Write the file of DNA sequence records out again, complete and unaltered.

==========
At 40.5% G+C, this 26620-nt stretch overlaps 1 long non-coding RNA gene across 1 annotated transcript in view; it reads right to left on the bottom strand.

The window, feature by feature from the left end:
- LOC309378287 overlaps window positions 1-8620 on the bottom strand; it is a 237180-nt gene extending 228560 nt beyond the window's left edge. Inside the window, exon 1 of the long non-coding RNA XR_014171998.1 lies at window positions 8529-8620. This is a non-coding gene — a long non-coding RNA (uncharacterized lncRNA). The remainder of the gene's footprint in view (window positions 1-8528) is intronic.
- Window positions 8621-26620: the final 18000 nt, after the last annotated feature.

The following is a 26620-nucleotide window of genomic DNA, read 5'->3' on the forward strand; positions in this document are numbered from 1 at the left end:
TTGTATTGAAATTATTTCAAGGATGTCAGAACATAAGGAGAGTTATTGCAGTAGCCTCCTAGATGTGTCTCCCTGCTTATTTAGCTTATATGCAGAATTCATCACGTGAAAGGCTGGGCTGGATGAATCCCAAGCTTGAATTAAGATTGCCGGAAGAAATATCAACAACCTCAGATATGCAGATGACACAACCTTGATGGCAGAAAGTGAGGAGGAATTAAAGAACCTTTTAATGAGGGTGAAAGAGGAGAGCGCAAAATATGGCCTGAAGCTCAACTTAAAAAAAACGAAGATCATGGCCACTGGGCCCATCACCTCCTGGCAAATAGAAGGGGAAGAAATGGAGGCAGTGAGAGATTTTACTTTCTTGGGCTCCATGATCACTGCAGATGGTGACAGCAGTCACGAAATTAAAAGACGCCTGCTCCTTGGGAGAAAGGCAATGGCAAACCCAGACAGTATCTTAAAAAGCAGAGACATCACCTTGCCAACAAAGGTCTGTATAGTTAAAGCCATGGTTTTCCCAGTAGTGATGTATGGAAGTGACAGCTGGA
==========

At 40.5% G+C, this 26620-nt stretch overlaps 1 long non-coding RNA gene across 1 annotated transcript in view; it reads right to left on the bottom strand.

The window, feature by feature from the left end:
- LOC309378287 overlaps window positions 1-8620 on the bottom strand; it is a 237180-nt gene extending 228560 nt beyond the window's left edge. Inside the window, exon 1 of the long non-coding RNA XR_014171998.1 lies at window positions 8529-8620. This is a non-coding gene — a long non-coding RNA (uncharacterized lncRNA). The remainder of the gene's footprint in view (window positions 1-8528) is intronic.
- Window positions 8621-26620: the final 18000 nt, after the last annotated feature.

The following is a 26620-nucleotide window of genomic DNA, read 5'->3' on the forward strand; positions in this document are numbered from 1 at the left end:
TTGTATTGAAATTATTTCAAGGATGTCAGAACATAAGGAGAGTTATTGCAGTAGCCTCCTAGATGTGTCTCCCTGCTTATTTAGCTTATATGCAGAATTCATCACGTGAAAGGCTGGGCTGGATGAATCCCAAGCTTGAATTAAGATTGCCGGAAGAAATATCAACAACCTCAGATATGCAGATGACACAACCTTGATGGCAGAAAGTGAGGAGGAATTAAAGAACCTTTTAATGAGGGTGAAAGAGGAGAGCGCAAAATATGGCCTGAAGCTCAACTTAAAAAAAACGAAGATCATGGCCACTGGGCCCATCACCTCCTGGCAAATAGAAGGGGAAGAAATGGAGGCAGTGAGAGATTTTACTTTCTTGGGCTCCATGATCACTGCAGATGGTGACAGCAGTCACGAAATTAAAAGACGCCTGCTCCTTGGGAGAAAGGCAATGGCAAACCCAGACAGTATCTTAAAAAGCAGAGACATCACCTTGCCAACAAAGGTCTGTATAGTTAAAGCCATGGTTTTCCCAGTAGTGATGTATGGAAGTGACAGCTGGA